Ron Smith

κάθαρσης
February 14, 2012 Smith Ron

κάθαρσης

 

Dr. Clark ordered daisies

for his patient’s grave. Easeful death,

my ass, he might have muttered

if he had been you or me.

Violets grow on Monte Testaccio, on the testae.

You can see them from that corner

 

the Church reserves for the Acattolici.

Across town, insolvent Severn

scrapes the flowered paper off,

weeping for our losses. Yes, pile

the furniture and sheets in the piazza

and torch it all.

 

When a workman begins to sing

a jaunty song, Severn throws down his scraper,

hurries out to stand by the fire, by the fountain.

He will live to see Italy united,

his amiable mediocrity rewarded,

artistic, diplomatic, altruistic. Tomorrow,

he will surprise himself, yowling at Anna

 

and smashing her crockery in ecstasy.

For now, he stands between the fountain and the flame,

watching the bright tongues at work, thinking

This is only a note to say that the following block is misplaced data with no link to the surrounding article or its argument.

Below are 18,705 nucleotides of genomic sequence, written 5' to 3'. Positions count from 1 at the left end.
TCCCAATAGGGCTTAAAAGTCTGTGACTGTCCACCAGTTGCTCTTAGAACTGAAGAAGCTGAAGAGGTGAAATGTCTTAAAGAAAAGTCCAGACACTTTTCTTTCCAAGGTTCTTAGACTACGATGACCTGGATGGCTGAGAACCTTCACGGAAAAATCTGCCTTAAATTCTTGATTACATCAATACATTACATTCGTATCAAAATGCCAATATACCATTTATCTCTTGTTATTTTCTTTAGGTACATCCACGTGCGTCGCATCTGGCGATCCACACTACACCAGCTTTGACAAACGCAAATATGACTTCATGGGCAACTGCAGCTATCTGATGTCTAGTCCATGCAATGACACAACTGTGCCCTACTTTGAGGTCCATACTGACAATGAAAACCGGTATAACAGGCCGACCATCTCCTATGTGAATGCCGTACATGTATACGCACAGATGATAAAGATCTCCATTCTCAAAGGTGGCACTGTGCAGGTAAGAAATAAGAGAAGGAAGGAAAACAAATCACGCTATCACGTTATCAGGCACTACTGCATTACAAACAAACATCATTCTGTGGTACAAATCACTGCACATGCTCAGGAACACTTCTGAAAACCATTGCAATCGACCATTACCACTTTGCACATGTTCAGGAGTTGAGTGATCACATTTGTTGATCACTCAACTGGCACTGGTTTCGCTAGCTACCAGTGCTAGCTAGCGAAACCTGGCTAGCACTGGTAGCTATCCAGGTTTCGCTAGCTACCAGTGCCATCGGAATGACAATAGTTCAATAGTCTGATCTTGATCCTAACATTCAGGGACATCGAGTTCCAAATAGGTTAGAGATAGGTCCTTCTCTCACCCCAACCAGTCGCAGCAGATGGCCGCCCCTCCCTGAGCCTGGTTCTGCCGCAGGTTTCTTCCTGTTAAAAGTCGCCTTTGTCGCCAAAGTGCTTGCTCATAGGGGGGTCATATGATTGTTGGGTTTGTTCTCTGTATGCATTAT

of Dr. Clark’s purgatives,

of the cypresses across town

between a displaced pyramid and a shattered empire,

of Hector crackling on the plain of Troy.

                                                                  

                                                                         for Mason Bates

 

Ron Smith, Poet Laureate of Virginia 2014–2016, is the author of four books, including Its Ghostly Workshop and The Humility of the Brutes, both from LSU Press. His poems have appeared in The Nation, Georgia Review, Kenyon Review, Southern Review, and many other periodicals and anthologies in North America and Europe. The Virginia Museum of Fine Arts recently commissioned him to write ekphrastic poems for its 2018 exhibition “The Horse in Ancient Greek Art.”